6 months ago · lizzie · 6 comments
Regardless of how old you are, every individual desires (and benefits immensely from) having consistent support and unconditional love from parents. Whilst the role of a good parent is to guide, support and nurture each child into being a confident, strong, independent and motivated adult, one never loses the desire to be nurtured and to feel as though there is a bond and guide there when needed.
Over the years I have heard parents say they believe their children are too old for hugs, or that once a child reaches a certain age they no longer need parental support. However, this could not be further from the truth. Affection is a basic human and animal need. This need was shown experimentally in the 1960s via the Harlow psychological studies into the effects of love and deprivation on development. In these (often cruel) experiments, Harlow found that when young rhesus monkeys were provided with a choice of a ‘dummy’ mother made of wire (who provided food) and a ‘dummy’ warm/cuddly mother who provided warmth (& thus emulated the feelings of being with their real mother), they chose the warm mother more often. Hence these studies showed the monkeys would choose feelings of love and affection over the basic need – to eat.
Studies like these altered the way many babies were treated in hospitals. They also helped to shape new adoption policies (e.g. trying to pair parents with babies as young as possible to enhance this bond) and the deinstitutionalisation of orphans and the mentally impaired. Nowadays babies are held by mothers immediately after birth and rarely taken into the nursery, unless necessary. Thus, these basic human needs are well recognised (but sometimes forgotten) today.
As a parent of a child, or an animal, you can see the influence affection and consistent love has on those you care for. If you neglect an animal, for instance, it will most likely cause emotional harm to the animal. I can remember in high school a friend’s brother kept his dog in a large cage at the back of their house, while he trained it to become a ferocious guard dog. Apparently, the dog was nice to the brother. However, strangers were never allowed near the dog, for fear it would attack. Thus, keeping this animal caged significantly impaired the dogs natural instincts; to be loving, affectionate, playful and in particular to feel safe in the presence of strangers.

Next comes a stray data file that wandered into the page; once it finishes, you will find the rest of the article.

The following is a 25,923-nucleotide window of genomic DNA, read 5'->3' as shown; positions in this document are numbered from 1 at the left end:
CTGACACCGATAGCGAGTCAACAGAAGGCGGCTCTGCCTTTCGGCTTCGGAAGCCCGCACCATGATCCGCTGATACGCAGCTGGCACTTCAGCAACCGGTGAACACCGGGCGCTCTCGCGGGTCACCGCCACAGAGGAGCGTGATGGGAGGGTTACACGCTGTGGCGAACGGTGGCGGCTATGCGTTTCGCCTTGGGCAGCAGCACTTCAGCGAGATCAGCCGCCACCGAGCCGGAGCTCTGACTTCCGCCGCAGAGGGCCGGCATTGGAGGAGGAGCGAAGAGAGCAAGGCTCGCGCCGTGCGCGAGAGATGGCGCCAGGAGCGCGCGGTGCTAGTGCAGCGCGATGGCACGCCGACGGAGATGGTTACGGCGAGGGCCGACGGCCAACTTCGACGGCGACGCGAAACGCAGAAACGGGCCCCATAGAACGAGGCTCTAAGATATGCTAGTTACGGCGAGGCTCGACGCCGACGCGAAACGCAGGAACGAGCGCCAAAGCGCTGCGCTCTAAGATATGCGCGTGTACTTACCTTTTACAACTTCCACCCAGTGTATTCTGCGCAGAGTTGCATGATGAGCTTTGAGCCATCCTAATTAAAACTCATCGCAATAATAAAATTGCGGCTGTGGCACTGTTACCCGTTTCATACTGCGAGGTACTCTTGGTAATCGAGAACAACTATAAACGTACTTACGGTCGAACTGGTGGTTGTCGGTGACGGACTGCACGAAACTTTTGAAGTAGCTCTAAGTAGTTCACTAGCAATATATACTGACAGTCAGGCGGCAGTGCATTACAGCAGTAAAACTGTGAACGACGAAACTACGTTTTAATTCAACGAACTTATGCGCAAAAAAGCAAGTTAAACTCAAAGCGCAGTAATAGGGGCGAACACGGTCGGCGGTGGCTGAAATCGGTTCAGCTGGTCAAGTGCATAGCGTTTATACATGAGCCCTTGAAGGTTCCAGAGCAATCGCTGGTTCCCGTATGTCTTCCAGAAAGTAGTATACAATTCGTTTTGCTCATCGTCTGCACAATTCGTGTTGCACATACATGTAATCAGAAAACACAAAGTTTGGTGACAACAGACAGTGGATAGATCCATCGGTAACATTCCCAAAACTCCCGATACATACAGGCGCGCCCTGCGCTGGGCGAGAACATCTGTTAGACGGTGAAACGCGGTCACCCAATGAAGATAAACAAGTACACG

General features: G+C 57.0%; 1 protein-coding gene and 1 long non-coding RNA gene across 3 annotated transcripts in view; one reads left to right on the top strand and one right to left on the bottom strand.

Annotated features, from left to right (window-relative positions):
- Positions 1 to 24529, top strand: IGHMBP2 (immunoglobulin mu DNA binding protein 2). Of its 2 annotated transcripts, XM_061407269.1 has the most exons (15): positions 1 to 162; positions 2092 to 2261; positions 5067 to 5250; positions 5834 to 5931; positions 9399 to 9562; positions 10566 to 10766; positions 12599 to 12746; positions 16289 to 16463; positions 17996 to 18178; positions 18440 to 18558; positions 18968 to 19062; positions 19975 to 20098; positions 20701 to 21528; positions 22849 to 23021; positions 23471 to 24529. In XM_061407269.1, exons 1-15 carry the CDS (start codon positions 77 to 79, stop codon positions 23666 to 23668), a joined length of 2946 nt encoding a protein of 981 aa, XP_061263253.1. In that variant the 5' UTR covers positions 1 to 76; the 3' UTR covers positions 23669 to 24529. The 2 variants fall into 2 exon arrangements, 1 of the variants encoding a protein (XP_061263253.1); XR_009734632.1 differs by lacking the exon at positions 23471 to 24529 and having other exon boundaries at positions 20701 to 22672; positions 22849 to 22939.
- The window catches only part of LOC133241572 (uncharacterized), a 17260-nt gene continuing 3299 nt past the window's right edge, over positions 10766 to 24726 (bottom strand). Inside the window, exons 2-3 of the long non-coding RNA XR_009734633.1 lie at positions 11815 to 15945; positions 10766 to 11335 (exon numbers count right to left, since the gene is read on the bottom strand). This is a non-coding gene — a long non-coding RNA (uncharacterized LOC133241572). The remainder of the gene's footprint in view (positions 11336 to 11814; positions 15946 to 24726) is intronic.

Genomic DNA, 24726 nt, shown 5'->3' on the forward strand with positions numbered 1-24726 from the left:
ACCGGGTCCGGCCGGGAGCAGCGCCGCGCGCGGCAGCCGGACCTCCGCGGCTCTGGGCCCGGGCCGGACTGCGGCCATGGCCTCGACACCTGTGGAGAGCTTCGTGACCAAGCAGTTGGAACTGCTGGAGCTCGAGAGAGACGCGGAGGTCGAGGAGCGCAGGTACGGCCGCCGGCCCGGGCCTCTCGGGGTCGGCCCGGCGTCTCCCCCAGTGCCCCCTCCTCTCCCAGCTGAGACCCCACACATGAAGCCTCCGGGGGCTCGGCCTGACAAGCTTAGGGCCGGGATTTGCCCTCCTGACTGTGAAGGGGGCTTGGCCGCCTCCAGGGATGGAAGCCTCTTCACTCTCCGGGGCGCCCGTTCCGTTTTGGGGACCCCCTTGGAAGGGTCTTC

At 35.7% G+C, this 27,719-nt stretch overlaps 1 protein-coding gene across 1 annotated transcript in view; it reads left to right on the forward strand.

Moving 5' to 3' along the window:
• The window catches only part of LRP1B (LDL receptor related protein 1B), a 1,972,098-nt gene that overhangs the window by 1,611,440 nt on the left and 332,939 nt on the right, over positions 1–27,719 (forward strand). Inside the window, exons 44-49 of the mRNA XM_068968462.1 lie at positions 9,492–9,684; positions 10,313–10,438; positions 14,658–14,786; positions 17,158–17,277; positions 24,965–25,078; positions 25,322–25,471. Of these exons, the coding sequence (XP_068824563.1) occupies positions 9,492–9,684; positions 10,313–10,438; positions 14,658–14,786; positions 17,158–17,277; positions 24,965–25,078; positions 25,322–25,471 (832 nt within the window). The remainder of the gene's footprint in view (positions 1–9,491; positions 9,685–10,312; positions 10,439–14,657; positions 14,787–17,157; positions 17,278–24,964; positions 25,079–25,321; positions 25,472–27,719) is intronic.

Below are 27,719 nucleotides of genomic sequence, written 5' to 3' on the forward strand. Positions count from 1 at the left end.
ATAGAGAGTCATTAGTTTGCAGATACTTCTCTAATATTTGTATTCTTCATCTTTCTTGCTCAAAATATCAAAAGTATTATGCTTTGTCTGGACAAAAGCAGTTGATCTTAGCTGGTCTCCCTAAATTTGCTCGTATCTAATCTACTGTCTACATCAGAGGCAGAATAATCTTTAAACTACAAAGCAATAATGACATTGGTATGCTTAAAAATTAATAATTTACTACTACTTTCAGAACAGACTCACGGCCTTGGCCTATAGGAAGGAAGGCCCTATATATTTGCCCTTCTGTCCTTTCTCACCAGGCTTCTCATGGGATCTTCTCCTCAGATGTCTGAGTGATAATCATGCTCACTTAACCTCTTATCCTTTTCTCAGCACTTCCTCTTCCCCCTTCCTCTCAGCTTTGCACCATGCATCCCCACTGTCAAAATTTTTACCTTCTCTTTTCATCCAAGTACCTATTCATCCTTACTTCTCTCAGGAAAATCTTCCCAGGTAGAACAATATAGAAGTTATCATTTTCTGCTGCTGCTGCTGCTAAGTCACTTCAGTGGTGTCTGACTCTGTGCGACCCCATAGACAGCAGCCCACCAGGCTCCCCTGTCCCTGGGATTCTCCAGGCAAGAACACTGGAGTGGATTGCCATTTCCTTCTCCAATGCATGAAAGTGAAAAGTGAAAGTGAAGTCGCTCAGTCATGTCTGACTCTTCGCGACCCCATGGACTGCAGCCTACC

Whilst as an adult it is important to be your own person and live an independent life, it is always nice to know there are others you can rely on when you need it most. These people do not have to be your parents. They can be close friends, a partner, a mentor, or other family members. The key to this special relationship is feeling secure. A close friend that thinks of your needs, is supportive, loving and affectionate, can provide the same needs of the supportive, loving and affectionate parent. These relationships are very important and deserve your time and dedication to ensure they remain healthy and ongoing throughout your lifetime.
The message here is that if you are a parent, don’t assume your role is no longer as important once your children ‘grow up’. It is just as important, only different. The desire for unconditional and consistent love, support and affection is innate and should not be provided based on age. If you are a carer of an animal, make sure you take time to treat it with regular, unconditional love and affection – not just when you’re in the mood. Animals are sensitive and intelligent creatures and will also give you the same love and affection in return. Regardless of whether, or not you have children or animals in your life, take the time to be affectionate, loving and supporting to those you care about most and ask for this in return when you feel it is lacking.
Finally, think about who you are asking this of and assess whether or not they are capable of providing you with your basic needs. If not, you may need to re-think where you are placing your energy and desires. If a parent, friend or partner is unable to provide you with these basic needs, it doesn’t mean you have to stop loving them, but rather that you need to put your energy into seeking it from those most willing and capable to provide it to you consistently.
Never forget that everyone needs and deserves affection, love and support – especially YOU!
For more support and tips of health and happiness, visit: http://www.helpformums.com/home/how-to-build-self-confidence-and-self-esteem-online-course/